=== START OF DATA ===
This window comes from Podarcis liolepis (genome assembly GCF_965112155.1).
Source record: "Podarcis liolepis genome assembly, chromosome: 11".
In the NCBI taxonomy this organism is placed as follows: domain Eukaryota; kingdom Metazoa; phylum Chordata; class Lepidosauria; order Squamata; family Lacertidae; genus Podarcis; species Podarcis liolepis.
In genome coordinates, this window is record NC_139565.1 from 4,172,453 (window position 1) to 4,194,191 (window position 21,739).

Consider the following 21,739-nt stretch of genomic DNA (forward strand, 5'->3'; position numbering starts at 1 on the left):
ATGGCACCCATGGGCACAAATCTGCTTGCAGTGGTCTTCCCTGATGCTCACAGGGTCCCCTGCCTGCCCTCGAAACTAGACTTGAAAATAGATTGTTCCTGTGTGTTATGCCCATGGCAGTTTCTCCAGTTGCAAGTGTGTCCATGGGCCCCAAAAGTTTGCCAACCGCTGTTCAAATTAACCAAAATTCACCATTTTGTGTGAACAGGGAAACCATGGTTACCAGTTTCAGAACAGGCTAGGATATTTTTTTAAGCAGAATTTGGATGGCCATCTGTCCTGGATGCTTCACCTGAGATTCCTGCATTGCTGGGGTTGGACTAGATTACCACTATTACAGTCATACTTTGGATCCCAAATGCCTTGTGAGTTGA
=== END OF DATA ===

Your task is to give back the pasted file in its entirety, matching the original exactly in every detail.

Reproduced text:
This window comes from Podarcis liolepis (genome assembly GCF_965112155.1).
Source record: "Podarcis liolepis genome assembly, chromosome: 11".
In the NCBI taxonomy this organism is placed as follows: domain Eukaryota; kingdom Metazoa; phylum Chordata; class Lepidosauria; order Squamata; family Lacertidae; genus Podarcis; species Podarcis liolepis.
In genome coordinates, this window is record NC_139565.1 from 4,172,453 (window position 1) to 4,194,191 (window position 21,739).

Consider the following 21,739-nt stretch of genomic DNA (forward strand, 5'->3'; position numbering starts at 1 on the left):
ATGGCACCCATGGGCACAAATCTGCTTGCAGTGGTCTTCCCTGATGCTCACAGGGTCCCCTGCCTGCCCTCGAAACTAGACTTGAAAATAGATTGTTCCTGTGTGTTATGCCCATGGCAGTTTCTCCAGTTGCAAGTGTGTCCATGGGCCCCAAAAGTTTGCCAACCGCTGTTCAAATTAACCAAAATTCACCATTTTGTGTGAACAGGGAAACCATGGTTACCAGTTTCAGAACAGGCTAGGATATTTTTTTAAGCAGAATTTGGATGGCCATCTGTCCTGGATGCTTCACCTGAGATTCCTGCATTGCTGGGGTTGGACTAGATTACCACTATTACAGTCATACTTTGGATCCCAAATGCCTTGTGAGTTGA